I finally ordered one of the books on my Amazon wish list and it arrived yesterday. It's called How the way we talk can change the way we work. I haven't read it yet, so I can't comment in any detail on it. But the reason I had it on my list was because I read a review of it somewhere (although I don't remember where). It's part of the genre of work around the language people use to make themselves understood or get things done, or conversely the way the language they don't use gets them stuck in conflict or confusion.
Deborah Tannen (whose books I have read and find thoroughly recommendable) is another researcher/writer in this field, and then I also liked the book Change your questions change your life which has good, practical ideas in it.
Then I was looking through the strategy+business website looking for an article on the Tata family business which I'd just read in the strategy+business magazine but was a little baffled that I couldn't find it and then more baffled that the cover they have on their site as 'current issue' is not the same as the 'current issue' that's on my kitchen table. So I just have to work out what happened here. However, that is a sidenote because what I did find on their website – that I'd also previously read but forgotten was the piece on Fernando Flores who sounds a fascinating character. (Mystery solved: I have a hardcopy Spring 2010 issue and their website is still on Winter 2009 issue).
He is of the view that "most communication between individuals consists not of pure information, but of prompts for action. This concept was first articulated by Cambridge University professor J.L. Austin in a series of lectures published posthumously in 1962 as How to Do Things with Words. Just in the act of saying something, Austin proposed, people can create tangible change, as when the starter at a race shouts "Go!" Flores adds that by using language deliberately, a person can consciously shape his or her future – not in some fuzzy New Age sense, but on the more pragmatic level of constructing possibilities by giving voice to them. "Will you marry me?" opens up a potential life together, and "Write a marketing plan by Tuesday" might lead to a new business, even a new industry."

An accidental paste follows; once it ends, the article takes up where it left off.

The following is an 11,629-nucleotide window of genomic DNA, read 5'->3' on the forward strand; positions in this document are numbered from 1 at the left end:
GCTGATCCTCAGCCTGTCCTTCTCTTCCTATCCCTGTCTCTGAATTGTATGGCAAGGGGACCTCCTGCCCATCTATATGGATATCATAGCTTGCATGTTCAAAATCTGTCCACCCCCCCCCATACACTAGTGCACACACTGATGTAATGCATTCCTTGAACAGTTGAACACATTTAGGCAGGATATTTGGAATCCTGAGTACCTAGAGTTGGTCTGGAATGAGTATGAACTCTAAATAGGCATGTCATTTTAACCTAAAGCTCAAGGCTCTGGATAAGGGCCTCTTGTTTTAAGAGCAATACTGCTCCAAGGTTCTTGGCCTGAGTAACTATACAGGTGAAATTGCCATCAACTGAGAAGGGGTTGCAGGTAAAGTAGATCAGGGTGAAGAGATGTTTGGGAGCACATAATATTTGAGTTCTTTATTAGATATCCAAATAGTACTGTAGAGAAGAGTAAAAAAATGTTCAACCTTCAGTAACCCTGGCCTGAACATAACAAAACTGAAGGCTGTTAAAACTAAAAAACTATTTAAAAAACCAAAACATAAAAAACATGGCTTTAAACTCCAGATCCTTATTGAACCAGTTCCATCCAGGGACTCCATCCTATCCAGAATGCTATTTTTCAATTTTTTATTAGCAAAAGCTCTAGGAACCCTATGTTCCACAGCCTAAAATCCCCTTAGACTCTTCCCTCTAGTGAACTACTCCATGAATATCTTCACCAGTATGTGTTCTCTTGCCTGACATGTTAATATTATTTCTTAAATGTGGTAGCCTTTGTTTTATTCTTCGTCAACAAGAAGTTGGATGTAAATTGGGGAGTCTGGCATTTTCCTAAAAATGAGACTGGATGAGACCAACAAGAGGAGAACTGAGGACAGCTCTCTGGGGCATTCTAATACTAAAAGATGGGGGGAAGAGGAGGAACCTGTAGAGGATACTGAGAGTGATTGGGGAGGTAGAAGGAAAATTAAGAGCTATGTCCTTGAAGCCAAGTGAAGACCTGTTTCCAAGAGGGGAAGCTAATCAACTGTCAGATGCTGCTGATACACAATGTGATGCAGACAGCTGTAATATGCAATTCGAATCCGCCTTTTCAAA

So this thread of learning how to change oneself and interactions with others for the better seems to be the one that has presented itself to me today. It matters to me because
a) I write a good deal and need to be clear. Thankfully in my current work the editor is terrific. He makes wonderful comments like "rest of this para comes across as a bit jargony and complicated: be good to use good old plain English" and "give a less gushy example".
b) I speak UK English and but live in the US – plenty of room for error here in what I say v what I expect people to understand from this.
c) I like the language aspect – at university I wrote a dissertation paper on George Orwell – another fanatic about plain English – which led me towards a little more clarity it writing. And I always remember William Empson (one of my teachers there) taking a red pen and crossing out all the redundancies in one of the long papers I'd written. It left about 4 meaningful sentences in the entire piece.
d) I am teaching a program in China in March and have started to mull over what I need to adjust in my language to make it understandable to the participants. I haven't had any formal training in working with people whose first language is not English – though I work a lot with them.
e) A lot of the organization development training that people in this field gets seems to miss out the linguistic aspects of organization development. I think it would be a useful addition.
So today – I'll skim through the Kegan/Lahey book, and continuing culling the draft of my book cutting out all jargon, gushiness, management guff, and other hurdles to making my point.